In that I will believe anything that agrees with what I already believe, I am no different than the next dozen people you’ll meet. If someone posts one of those cute little “signs” on Facebook or e-mail or even in an advertisement that says, “Today is a good day to stay in your pajamas,” they’ve got my number. So to speak. We all know better than to take gossip at face value, and we probably won’t become vegans just because our best friend raves about how much better she feels and how much weight she’s lost with the new changes in her diet. But we will look at a picture of the latest in Big Mac fare and totally think the burger is going to be THAT big. Or, as the lady said, “Where’s the beef?” And if it has lettuce and a tomato slice, it’s health food.
Why should anything be “too good to be true” except the media has made it so. If Town and Country had an advertisement in today’s newspaper that said, “Come in and get the key to your NEW car,” how long would it take you to get through their front door? Would it be “false advertising”? Not necessarily. The ad didn’t say it was “free.” Happily, most of the businesses around here have learned that the best business practice is having customers who’ll come back and that isn’t going to happen if you’re not honest.
You’d think, after the last election, that we’d all be a whole lot more savvy about “media hype” and polls and what Whoopi Goldberg said but we persist. The excuse of my generation is that we grew up with radio newscasters like Edward Murrow, Gabriel Heatter, Eric Sevareid and Pathe News at the movie theater before the main feature. We lived during “the Golden Age of Radio” between 1920-1950 when the family gathered around the radio to hear about Pearl Harbor, about VJ day celebrations in the streets of New York City (that’s “Victory Over Japan” day to you kids who barely remember last Monday let alone anything from a textbook) and the D-Day invasion (think I’m going to give you all the answers for your next history test? Look it up on Google.) There was NO question that we were hearing absolutely and exactly what was happening wherever it was happening.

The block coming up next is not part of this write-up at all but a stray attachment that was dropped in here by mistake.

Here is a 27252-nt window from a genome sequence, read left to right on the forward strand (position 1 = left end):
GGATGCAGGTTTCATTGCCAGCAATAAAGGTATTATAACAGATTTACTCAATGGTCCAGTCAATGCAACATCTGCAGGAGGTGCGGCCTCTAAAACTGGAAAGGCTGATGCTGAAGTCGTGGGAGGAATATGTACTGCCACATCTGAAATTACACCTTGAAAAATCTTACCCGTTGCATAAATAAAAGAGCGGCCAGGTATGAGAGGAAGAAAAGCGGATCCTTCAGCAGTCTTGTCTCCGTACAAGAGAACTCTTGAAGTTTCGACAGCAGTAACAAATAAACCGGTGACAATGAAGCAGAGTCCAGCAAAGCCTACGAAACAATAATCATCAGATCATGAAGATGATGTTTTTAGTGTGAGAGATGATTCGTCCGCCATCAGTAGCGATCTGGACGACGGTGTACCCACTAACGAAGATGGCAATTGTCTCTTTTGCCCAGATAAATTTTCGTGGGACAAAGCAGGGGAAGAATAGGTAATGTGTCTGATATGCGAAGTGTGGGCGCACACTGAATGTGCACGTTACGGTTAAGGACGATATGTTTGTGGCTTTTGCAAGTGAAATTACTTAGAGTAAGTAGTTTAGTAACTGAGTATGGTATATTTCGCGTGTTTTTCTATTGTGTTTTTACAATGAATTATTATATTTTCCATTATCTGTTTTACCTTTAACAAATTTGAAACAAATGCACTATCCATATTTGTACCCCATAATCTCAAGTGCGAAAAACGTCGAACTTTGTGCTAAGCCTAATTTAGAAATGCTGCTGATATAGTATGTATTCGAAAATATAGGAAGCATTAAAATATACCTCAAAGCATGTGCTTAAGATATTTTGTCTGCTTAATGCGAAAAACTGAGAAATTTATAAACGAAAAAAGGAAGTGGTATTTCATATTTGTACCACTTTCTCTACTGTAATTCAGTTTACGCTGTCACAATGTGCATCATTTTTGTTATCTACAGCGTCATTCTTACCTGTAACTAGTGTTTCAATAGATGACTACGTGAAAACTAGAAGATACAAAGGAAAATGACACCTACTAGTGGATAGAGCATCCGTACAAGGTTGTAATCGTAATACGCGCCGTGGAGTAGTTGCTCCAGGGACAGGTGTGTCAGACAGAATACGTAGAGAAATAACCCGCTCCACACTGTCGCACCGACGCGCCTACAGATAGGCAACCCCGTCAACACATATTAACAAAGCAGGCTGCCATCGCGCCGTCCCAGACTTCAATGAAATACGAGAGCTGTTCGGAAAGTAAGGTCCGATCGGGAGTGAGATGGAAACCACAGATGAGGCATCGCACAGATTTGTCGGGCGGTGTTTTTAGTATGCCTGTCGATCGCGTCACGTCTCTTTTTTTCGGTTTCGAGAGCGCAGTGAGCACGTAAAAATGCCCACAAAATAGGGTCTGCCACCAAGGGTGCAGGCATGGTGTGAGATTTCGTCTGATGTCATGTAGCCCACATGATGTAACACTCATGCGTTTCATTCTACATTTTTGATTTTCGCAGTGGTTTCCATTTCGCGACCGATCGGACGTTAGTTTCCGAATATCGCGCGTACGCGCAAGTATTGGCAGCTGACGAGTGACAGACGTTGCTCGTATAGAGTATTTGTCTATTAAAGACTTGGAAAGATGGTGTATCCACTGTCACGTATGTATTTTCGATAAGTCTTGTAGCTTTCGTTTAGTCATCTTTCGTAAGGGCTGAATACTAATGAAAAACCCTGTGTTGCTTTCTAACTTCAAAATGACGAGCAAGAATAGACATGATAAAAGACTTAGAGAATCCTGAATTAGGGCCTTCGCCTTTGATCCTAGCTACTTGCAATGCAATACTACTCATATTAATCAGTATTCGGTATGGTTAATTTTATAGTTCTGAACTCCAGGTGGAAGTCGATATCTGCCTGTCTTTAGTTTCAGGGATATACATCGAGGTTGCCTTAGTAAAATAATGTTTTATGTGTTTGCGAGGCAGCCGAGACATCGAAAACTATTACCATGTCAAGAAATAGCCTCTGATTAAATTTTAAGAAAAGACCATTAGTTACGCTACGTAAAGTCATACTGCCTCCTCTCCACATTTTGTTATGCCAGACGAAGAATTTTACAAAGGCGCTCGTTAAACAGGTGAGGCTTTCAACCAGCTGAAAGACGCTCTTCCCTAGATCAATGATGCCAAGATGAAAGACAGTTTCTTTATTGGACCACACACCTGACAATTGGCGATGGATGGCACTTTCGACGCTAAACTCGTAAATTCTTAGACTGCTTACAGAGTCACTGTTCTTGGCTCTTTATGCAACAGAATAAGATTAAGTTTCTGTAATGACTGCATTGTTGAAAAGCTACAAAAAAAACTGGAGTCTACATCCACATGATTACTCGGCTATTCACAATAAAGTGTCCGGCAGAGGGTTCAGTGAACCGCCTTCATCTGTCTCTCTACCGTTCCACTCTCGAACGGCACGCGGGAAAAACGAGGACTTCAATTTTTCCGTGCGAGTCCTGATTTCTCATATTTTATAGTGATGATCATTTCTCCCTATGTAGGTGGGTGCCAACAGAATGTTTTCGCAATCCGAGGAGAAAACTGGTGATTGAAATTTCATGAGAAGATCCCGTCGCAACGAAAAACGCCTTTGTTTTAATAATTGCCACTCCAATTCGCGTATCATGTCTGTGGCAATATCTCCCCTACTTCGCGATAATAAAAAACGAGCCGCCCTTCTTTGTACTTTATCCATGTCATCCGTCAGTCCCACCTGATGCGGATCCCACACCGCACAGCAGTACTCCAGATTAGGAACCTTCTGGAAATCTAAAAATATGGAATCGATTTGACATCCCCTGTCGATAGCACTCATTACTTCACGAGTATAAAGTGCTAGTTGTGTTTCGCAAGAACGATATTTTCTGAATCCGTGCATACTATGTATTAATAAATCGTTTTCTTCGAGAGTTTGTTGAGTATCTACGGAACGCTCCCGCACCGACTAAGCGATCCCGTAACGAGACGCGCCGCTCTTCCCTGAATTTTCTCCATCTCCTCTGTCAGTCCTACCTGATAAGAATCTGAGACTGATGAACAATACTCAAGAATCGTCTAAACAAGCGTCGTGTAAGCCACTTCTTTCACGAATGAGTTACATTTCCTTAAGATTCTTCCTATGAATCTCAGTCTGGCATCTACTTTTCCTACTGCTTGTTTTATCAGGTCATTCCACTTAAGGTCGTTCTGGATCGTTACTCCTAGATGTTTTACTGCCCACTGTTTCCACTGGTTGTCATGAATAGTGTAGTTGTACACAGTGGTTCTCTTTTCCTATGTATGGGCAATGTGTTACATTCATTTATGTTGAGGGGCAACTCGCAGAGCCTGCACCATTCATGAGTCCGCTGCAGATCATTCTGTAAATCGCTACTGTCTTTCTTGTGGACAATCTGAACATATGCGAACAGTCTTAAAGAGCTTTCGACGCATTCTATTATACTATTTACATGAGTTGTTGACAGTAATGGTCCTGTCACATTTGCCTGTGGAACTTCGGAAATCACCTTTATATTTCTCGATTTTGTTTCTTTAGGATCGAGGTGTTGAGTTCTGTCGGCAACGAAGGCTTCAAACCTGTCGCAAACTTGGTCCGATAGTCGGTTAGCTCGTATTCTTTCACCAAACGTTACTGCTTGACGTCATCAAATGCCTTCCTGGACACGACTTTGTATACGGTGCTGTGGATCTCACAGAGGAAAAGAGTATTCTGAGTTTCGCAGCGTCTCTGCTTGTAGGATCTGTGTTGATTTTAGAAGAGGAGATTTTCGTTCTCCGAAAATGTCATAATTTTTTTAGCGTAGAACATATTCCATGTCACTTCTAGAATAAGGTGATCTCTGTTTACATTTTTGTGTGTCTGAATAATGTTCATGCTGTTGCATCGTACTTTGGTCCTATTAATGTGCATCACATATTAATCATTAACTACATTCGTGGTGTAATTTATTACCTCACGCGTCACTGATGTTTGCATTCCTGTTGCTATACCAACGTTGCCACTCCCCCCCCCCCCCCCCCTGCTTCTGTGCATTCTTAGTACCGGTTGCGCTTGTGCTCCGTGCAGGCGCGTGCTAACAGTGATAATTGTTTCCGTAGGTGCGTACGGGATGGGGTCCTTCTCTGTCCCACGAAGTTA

The advantage of living in a small town (or a small valley) is having small (relatively speaking) newspapers. Reporters may make a mistake but it’s more likely a “typo” or an error in the information they were given in the first place. If Sylvia Lobato reported that 3,000 pigs stampeded through the courthouse in Capulin, you would know somebody, somewhere made a mistake. There might not even be 3,000 pigs in all of the San Luis Valley. And Sylvia isn’t likely to make up the facts just for fun and giggles.
The reporters for the newspapers around here are pretty honest, forthright folks who still believe you’d rather hear the truth than read a fictionalized account of whatever it is that’s happening in Hooper. They’d give you the truth about what’s happening in Washington, D.C. except all of that news comes from sources they can’t control and don’t even believe themselves on occasion. As to anything I might say, there’s a carefully worded “disclaimer” that says the newspaper may not believe a darned thing I write and it’s not responsible for any of it, anytime. But take my word for it: today really IS a good day to stay in your pajamas. Unless you are putting out fires or giving out pills or writing up speeding tickets. Sometimes, Saturday is a good day to get dressed and get to work.
Oh, and if you HAPPEN to give me a speeding ticket, not even the judge is going to believe it but you’ll be in good company with a whole bunch of folks who report the news we all watch daily and know we’re being dished out a bunch of cow pie. A la mode.